1.01A. Cautionary Instructions (Prior To Opening) | Pdf Doc Docx | Illinois_JI

 Illinois Jury Instructions   Civil   001 General Cautionary Instructions 
1.01A. Cautionary Instructions (Prior To Opening) | Pdf Doc Docx | Illinois_JI

Last updated: 9/3/2019

1.01A. Cautionary Instructions (Prior To Opening)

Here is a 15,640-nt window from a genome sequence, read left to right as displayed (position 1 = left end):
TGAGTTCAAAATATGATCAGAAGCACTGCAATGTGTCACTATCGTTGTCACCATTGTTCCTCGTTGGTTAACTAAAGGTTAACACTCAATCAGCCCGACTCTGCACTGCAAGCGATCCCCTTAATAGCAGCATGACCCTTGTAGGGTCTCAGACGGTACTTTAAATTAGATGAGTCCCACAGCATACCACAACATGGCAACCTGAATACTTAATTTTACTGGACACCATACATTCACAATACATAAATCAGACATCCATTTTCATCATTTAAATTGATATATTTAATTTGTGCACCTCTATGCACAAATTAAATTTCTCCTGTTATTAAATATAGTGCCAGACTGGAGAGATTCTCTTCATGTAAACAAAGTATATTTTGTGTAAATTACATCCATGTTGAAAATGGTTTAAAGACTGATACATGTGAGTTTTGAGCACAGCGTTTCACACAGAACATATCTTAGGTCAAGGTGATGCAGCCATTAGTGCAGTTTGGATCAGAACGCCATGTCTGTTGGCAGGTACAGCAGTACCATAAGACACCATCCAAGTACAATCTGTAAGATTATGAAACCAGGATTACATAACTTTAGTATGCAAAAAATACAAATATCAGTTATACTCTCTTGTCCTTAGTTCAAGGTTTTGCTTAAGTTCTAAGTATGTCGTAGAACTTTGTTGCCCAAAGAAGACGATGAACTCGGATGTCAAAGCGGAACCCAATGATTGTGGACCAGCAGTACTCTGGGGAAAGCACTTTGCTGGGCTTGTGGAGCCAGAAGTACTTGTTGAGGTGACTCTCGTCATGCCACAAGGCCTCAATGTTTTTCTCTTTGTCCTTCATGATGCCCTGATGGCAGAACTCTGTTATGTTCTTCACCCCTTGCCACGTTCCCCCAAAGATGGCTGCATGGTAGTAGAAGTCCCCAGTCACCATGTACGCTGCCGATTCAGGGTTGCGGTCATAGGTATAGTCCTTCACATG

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1.01 Preliminary Cautionary Instructions [1] Now that the evidence has concluded, I will instruct you as to the law and your duties. [2] The law regarding this case is contained in the instructions I will give to you. You must consider the Court's instructions as a whole, not picking out some instructions and disregarding others. [3] It is your duty to resolve this case by determining the facts based on the evidence and following the law given in the instructions. Your verdict must not be based upon speculation, prejudice, or sympathy. [Each party, whether a [i.e., corporation, partnership, etc.] or an individual, should receive your same fair consideration.] My rulings, remarks or instructions do not indicate any opinion as to the facts. [4] You will decide what facts have been proven. Facts may be proven by evidence or reasonable inferences drawn from the evidence. Evidence consists of the testimony of witnesses and of exhibits admitted by the court. You should consider all the evidence without regard to which party produced it. You may use common sense gained from your experiences in life in evaluating what you see and hear during trial. [5] You are the only judges of the credibility of the witnesses. You will decide the weight to be given to the testimony of each of them. In evaluating the credibility of a witness, you may consider that witness' ability and opportunity to observe, memory, manner, interest, bias, qualifications, experience, and any previous inconsistent statement or act by the witness concerning an issue important to the case. [6] You should not do any independent investigation or research on any subject relating to the case. What you may have seen or heard outside the courtroom is not evidence. This includes any press, radio, or television programs and it also includes any information available on the Internet. Such programs, reports, and information are not evidence and your verdict must not be influenced in any way by such material. [7] For example, you must not use the Internet, [including [Google,] [Wikipedia,] [(insert current examples)]], or any other sources that you might use every day, to search for any information about the case, or the law which applies to the case, or the people involved in the case, including the parties, witnesses, lawyers, and judge. [8] During the course of the trial, do not discuss this case with anyone--not even your own families or friends, and also not even among yourselves--until at the end of the trial when you have retired to the jury room to deliberate on your verdict. Even though this is hard to do, it will be a violation of these instructions and your oath if you discuss the case with anyone else. [9] You must not provide any information about the case to anyone by any means at all, and this includes posting information about the case, or your thoughts about it, on any device or Internet site, including [blogs,] [chat-rooms,] or [[(insert current examples)]], or any social-networking websites, such as [Twitter], [Facebook] or [[(insert current examples)]], or any other means. [10] You cannot use any electronic devices or services to communicate about this case, and this includes [cell-phones,] [smart-phones,] [lap-tops,] [the Internet,] [[(insert current examples)]] and any other tools of technology. The use of any such devices or services in connection with your duties is prohibited. [11] The reason for these instructions is that your verdict must be based only on the evidence presented in this courtroom and the law I [will provide] [have provided] to you in my instructions. It would be unfair to the parties and a violation of your oath to base your decision on information from outside this courtroom. You should feel free to remind each other that your verdict is to be based only on the evidence admitted in court and that you cannot use information from any other sources. If you become aware of any violation of these instructions, it is your legal duty to report this to me immediately. [12] Disobeying these instructions could cause a mistrial, meaning all of our efforts have been wasted and we would have to start over again with a new trial. If you violate these instructions you could be found in contempt of court. [13] Pay close attention to the testimony as it is given. At the end of the trial you must make your decision based on what you recall of the evidence. You will not receive a written transcript of the testimony when you retire to the jury room. [14] An opening statement is what an attorney expects the evidence will be. A closing argument is given at the conclusion of the case and is a summary of what an attorney contends the evidence has shown. If any statement or argument of an attorney is not supported by the law or the evidence, you should disregard that statement or argument. [15] During this trial, you may be permitted to ask questions of [certain] witnesses, but you must follow the procedures that I describe: If you have a question for a witness and you believe the answer would be helpful to you in understanding the case, then after the lawyers have completed their questions, but before that witness is excused, I will give you a chance to submit your question in writing. I will have you write your question on a piece of paper and hand it to the bailiff. [The court may now describe specific procedures to be used. See Comment for examples.] You should not write your name or juror number with the question. Also, you should not discuss your questions with your fellow jurors at this time. You may submit one or more questions or no question at all. It is up to you. Please keep in mind, though, that you should only ask a question if you think it is important to your ability to decide the issues in this case fairly. You should be sure you are asking a question and not making a comment. You should not use your questions to argue with a witness or to express opinions about a witness's testimony. Your role is to be an impartial fact-finder. The purpose of your question should be to clarify testimony that you have not understood or that has failed to address a factual question that you believe is important. After the bailiff has collected the pieces of paper and given them to me, I will decide whether the law allows the question to be asked of the witness. Not all questions can be asked or asked using the wording that was submitted. The rules of evidence might not permit me to ask your question. You shall n